A new island has emerged in the southwest Pacific Ocean
Recently, according to NASA’s Earth Observatory, a new island has formed in the South Pacific Ocean.
The island was formed after lava erupted from an underwater volcanic eruption near Tonga (Home Reef) and came up to the surface of the sea.
Home Reef is part of the Tonga-Kermadec Subduction Zone. Here three tectonic plates collide with each other and form an active zone for underwater volcanoes.
The size of the new plot has increased rapidly from one acre to more than eight acres. Prior to this, there were volcanic eruptions under the seas in the years 1852, 1857, 1984 and 2006. Each outburst led to the creation of a new island.
Islands formed by underwater volcanic activity
- Process of Formation: Most of the volcanic islands are formed by passive lava flows emanating from volcanic eruptions on the seafloor.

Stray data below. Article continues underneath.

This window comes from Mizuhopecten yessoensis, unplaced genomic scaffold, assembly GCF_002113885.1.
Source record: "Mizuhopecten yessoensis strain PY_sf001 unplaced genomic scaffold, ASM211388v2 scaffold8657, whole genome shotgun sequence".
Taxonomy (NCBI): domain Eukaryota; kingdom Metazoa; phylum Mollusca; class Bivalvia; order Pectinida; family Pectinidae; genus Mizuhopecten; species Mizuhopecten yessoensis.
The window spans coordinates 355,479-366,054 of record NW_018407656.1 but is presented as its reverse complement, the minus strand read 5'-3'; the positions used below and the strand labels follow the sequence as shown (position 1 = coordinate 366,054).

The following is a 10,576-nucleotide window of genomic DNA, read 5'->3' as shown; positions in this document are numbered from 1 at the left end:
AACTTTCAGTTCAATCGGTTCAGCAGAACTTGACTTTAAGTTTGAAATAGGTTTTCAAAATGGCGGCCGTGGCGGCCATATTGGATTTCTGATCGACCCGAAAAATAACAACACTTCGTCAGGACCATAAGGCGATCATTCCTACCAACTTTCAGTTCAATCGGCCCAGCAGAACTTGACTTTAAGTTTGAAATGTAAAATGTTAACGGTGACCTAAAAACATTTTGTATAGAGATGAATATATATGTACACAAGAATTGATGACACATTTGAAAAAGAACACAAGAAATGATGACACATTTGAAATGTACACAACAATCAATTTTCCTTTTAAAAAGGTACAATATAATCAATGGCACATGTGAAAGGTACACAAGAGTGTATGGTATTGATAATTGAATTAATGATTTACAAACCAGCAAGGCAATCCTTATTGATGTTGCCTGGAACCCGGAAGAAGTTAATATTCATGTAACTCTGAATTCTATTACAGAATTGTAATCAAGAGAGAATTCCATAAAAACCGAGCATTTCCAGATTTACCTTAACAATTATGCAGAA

- This cool lava flow hardens to become rock and over millions of years it rises like a mountain, accumulating under water.
- Eventually some volcanoes reach heights above sea level, where the low pressure causes explosive eruptions.
- Ocean volcanoes, which do not reach the sea level, are called seamounts.
- According to NASA, islands created by underwater volcanic activity can exist for years. However, their existence generally does not last long.
- Volcanic island ecosystems: Since they grow in isolated conditions, many of the organisms there are considered endemic species.
- The Pacific Ocean separates the Americas and Asia. It is the largest and deepest ocean in the world.
- Comparative geographical study shows that in this ocean the land area is less and the water area is more.
- The Mariana Trench in the Pacific Ocean is located approximately 200 km east of the Western Mariana Islands, and is the world’s deepest natural trench.
- There are three major groups of islands in the Pacific Ocean: Melanesia, Micronesia, and Polynesia.
Source – The Hindu